Will Satch already has an Olympic gold medal, but just getting to Tokyo 2020 would represent an even bigger achievement for the rower.

Satch topped the podium for Team GB in the men’s eight in Rio, which added to his three World Championship golds.

Being part of that successful 2016 team was made all the more impressive by the fact that Satch was battling atrial fibrillation, a condition that leads to an increased heart rate.

After the condition worsened Satch, 29, decided there was no option but to have a procedure to repair the problem in February 2018.

Using general anaesthetic, the surgeon used keyhole surgery to enter Satch’s femoral vein where they created scar tissue to help remedy the problem.

Satch is back on the water and dreaming of a second crack at the Olympic Games.

“My heart wall is really thick and it created another rhythm in my heart and it became more prevalent when exercising. Previously it was when I was resting,” Satch told Press Association Sport.

Satch, left, took bronze in London 2012 in the men's pair, but won gold four years later in the eights.
Satch (left) took bronze at London 2012 in the men’s pair, but won gold four years later in the eights (Stephen Pond/PA)

“Leading into Rio it become more and more prevalent and I had a spell where it lasted two or three days.

“Your heart tries to beat 200 times per minute, it is in a spasm and it is fibrillating. It is just not working probably. So towards the end of a race when you are already on your red line and then you have to find a little bit more and it comes on, you feel horrific.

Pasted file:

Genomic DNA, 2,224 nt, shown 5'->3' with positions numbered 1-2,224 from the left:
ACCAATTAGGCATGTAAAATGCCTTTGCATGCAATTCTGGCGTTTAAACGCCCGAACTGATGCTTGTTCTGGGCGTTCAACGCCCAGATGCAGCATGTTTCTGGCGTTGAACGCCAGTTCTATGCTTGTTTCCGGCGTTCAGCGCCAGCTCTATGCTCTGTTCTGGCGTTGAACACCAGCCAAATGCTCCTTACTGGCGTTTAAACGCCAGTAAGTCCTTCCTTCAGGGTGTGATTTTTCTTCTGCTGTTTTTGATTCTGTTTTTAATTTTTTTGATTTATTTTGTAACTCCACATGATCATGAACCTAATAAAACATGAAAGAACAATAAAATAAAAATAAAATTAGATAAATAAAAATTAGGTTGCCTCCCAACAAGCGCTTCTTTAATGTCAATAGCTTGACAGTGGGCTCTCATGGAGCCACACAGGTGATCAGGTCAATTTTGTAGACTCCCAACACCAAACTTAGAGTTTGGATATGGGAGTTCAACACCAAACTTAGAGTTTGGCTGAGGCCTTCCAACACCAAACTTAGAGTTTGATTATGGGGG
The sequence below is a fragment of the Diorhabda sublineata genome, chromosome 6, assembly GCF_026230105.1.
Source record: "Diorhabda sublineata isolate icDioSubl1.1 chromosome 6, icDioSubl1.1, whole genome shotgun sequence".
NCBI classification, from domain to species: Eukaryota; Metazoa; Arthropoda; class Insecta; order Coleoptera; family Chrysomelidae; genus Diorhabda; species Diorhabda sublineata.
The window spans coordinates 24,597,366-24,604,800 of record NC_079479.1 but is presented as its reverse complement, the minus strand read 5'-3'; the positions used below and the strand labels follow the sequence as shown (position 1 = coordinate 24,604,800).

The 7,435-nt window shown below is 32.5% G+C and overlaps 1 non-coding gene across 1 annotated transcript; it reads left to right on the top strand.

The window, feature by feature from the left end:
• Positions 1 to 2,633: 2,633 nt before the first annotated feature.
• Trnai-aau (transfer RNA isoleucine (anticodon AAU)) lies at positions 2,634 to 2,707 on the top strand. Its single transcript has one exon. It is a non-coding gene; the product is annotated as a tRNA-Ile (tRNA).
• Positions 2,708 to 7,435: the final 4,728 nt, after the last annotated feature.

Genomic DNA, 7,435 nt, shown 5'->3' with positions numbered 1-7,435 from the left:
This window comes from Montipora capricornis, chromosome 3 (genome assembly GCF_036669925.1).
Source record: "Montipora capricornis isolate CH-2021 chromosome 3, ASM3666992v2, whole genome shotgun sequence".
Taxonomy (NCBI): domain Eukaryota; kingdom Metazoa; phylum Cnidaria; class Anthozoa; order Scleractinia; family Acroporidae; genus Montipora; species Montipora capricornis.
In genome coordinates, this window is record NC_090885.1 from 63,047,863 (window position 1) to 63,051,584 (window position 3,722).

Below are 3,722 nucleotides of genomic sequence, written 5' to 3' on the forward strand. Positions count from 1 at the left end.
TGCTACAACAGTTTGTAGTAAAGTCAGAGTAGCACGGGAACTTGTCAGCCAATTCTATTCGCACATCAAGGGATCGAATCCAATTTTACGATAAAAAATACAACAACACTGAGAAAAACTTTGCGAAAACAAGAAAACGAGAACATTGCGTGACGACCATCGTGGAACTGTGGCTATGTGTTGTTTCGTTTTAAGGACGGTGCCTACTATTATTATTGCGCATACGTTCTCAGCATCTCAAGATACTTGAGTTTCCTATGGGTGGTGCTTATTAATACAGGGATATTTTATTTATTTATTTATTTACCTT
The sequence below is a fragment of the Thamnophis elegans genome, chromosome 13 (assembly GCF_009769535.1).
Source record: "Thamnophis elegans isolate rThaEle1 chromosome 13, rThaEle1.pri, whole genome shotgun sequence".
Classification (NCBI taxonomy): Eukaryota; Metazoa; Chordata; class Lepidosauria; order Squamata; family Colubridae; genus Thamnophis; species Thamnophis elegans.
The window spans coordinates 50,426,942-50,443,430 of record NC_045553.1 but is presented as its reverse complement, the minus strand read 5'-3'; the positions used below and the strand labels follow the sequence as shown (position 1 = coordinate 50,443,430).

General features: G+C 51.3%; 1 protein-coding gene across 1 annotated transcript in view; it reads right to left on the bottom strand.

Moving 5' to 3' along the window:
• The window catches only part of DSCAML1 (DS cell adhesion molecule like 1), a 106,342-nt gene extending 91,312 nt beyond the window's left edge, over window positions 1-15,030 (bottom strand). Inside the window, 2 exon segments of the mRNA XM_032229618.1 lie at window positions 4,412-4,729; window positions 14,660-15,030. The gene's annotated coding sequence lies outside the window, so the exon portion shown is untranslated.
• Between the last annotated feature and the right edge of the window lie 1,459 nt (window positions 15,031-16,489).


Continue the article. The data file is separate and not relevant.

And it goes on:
“It got to the point where it was becoming more and more common and I got quote emotional with it and it did stress me out.

“I was very keen on getting the procedure and I was really glad that I got it done. We were going to put it off until after the worlds in 2018 but it started getting more and more common.”

Satch, who has been tipped to be part of the men’s eights in Japan next summer, is a man with a big team ethic and it was the thought of letting his team-mates down that prompted swift action.

“I was potentially in my prime and I was getting this,” he added. “I found it quite frustrating. It has taken about a year, but I feel comfortable now.

“It wasn’t life or death, you can live with it but you can’t be yourself.

“Some people don’t know they have got it but because my heart is large – because I have done endurance training – it felt like I had no oxygen.

“The biggest thing for me was letting other people down, if I was in a single it wouldn’t be a factor.

“It’s very special. I have taken a step back and realised how special it is. I am more positive than ever. It is going to make it sweet if I can do it and get to Tokyo.”

:: Will Satch was speaking at the launch of the SAS Ranking Points Index on behalf of SAS, Official Analytics Partner for British Rowing. For further information visit www.sas.com